Editorial: Don’t Fear, Love
We’re not going to recount the atrocities that occurred early Sunday morning at the Pulse nightclub in Orlando, Florida. You’ve heard the stories by now as we are four days into the disturbingly predictable cycle of blame and denial that follows these events.
Over the last several years, the impotence of words in dealing with these events has become clear. If we want a better society, we need to take action. People are fond of quoting Ghandi, but we need to be more like Ghandi.
While resisting the temptation to politicize the tragedy, we would like to underline two sentences in President Barack Obama’s remarks: “In the face of hate and violence, we will love one another. We will not give in to fear or turn against each other.”
Incidents like the one in Orlando naturally inspire fear and anger, responding with love requires effort. It’s heroic. That’s why we remember people like Ghandi, Martin Luther King Jr. and Cesar Chavez.
So take this opportunity to show your love to your LGBT+ brothers and sisters who created places like Pulse to find communities that were supportive and safe. Much progress has been made over the last year or two in establishing LGBT+ rights, but injustices persist. Let them know they’re safe in your arms.
Instead of giving into Islamophobia, tell your Muslim friends you love and support them. Let them know you understand that one gunman does not represent 1.7 billion adherents around the globe. Shield them from hate.
Reach out to the Muslim LGBT+ community (it exists). They need your love now more than ever.
Most of the victims at Pulse were Latino. The same community has been under significant scrutiny this election cycle. Let them know you love them, that they are welcome here
Understand, that while we experience more mass shootings than we should tolerate, citizens of countries like Syria live under the constant threat of violence from both ISIS and their own government. Consider this when refugees seek shelter in your countries. Greet them with open arms.
People fear the unknown. You’re on a college campus. One of the virtues of higher education is an exposure to different viewpoints. Go to an international coffee hour. Attend a YSUnity event. Familiarity doesn’t breed contempt. It engenders understanding.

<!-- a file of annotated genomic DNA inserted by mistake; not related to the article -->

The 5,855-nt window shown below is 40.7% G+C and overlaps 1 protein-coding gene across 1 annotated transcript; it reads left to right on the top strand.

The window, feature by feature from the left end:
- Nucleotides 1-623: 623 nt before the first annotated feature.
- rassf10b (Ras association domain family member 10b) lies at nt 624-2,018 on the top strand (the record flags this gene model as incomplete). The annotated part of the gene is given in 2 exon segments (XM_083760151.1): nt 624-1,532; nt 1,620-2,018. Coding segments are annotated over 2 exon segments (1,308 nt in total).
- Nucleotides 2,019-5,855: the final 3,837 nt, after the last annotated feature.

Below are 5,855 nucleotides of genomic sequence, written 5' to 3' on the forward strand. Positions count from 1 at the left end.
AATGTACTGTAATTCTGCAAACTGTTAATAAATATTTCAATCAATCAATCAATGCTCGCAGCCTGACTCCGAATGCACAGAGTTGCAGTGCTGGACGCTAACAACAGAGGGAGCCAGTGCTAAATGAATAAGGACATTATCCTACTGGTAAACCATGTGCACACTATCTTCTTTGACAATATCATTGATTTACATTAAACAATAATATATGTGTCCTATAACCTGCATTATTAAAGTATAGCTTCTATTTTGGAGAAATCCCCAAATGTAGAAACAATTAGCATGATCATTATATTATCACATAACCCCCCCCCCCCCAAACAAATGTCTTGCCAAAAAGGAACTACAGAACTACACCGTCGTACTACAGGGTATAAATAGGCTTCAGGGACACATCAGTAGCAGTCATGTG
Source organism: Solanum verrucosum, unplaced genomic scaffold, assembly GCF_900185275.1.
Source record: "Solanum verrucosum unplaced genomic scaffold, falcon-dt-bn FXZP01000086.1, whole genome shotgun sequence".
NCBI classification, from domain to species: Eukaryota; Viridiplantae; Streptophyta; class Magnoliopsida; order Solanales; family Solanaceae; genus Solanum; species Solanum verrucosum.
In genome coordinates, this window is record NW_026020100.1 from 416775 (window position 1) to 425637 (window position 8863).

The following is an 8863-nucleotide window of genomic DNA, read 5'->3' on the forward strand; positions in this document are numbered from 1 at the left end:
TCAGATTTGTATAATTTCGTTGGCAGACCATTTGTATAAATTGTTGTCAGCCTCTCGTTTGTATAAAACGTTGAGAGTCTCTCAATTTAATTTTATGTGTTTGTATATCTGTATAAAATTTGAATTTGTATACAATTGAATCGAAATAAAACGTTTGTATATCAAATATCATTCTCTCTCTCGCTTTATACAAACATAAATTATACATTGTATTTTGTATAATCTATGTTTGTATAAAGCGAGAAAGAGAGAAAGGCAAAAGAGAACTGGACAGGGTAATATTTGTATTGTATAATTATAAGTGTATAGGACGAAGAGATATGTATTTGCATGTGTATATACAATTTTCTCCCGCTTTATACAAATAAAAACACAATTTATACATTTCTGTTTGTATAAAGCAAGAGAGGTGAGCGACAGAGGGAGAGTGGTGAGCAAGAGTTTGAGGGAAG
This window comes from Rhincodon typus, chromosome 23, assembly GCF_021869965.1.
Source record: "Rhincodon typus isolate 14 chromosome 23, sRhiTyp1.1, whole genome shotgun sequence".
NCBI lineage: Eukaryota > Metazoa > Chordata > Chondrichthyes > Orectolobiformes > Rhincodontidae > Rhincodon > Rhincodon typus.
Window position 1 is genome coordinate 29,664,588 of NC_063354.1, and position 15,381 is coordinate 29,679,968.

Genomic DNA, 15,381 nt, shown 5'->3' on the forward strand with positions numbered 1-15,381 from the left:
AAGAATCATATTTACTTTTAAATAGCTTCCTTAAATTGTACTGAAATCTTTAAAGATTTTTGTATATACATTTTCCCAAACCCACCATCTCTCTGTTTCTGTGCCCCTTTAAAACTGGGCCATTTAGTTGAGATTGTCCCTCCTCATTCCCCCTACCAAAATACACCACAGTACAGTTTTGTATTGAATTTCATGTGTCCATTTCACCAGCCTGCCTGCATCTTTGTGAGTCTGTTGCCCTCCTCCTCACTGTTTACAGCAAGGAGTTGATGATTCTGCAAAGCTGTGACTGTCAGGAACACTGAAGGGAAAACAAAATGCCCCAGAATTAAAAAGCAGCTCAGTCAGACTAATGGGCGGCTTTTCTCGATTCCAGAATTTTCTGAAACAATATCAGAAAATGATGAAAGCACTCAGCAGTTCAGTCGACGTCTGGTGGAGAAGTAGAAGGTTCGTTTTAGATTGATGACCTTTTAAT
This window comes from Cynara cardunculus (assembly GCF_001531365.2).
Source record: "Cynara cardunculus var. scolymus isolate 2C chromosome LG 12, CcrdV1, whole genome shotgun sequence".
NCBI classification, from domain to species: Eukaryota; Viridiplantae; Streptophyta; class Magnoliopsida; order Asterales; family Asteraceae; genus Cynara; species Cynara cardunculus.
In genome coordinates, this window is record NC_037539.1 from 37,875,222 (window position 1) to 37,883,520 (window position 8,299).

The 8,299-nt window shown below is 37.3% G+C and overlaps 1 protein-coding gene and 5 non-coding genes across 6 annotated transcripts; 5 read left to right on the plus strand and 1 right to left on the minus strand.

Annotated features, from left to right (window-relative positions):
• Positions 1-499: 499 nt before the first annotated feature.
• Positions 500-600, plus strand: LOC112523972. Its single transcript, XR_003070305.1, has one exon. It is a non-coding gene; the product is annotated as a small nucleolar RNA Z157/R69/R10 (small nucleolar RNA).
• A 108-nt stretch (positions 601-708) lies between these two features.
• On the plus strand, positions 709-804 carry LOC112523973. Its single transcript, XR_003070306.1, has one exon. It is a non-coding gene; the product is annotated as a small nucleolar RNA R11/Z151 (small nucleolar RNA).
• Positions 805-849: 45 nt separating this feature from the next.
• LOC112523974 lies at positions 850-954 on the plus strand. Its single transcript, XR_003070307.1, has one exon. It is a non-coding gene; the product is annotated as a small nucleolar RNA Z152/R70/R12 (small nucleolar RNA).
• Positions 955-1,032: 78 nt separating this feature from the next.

Mental illness often contributes to these episodes, yet we don’t do enough to support those who suffer. Those who do are more often victims of violence than perpetrators of it. Veterans rarely receive the recommended levels of treatment for PTSD. More than a million children attend schools that have police officers standing by, but not mental health counselors. They need your love and support as well as your vigilance.
And show that love and support with actions, not just words. Give a hug to somebody who needs one. Donate money to organizations supporting LGBT+, Muslim and mentally-ill individuals, rights and causes. Donate the blood that victims so desperately need. Mentor children who belong to vulnerable populations. Volunteer.
Try not to close yourself off, but become more open. Those of us who are unable to cast aside our fear will recognize your love — your strength — and realize that we are capable of loving, too.
Above all, resist the urge to respond to terror with hate. Responding with love requires more effort, but it’s also stronger and more effective at mitigating fear.
The editorial board that writes editorials consists of the editor-in-chief, the managing editor, the copy editor, and the news editor. These opinion pieces are written separately from news articles. They draw on the opinions of the entire writing staff and do not reflect the opinions of any individual staff member. The Jambar’s business manager and non-writing staff do not contribute to editorials, and the adviser does not have final approval.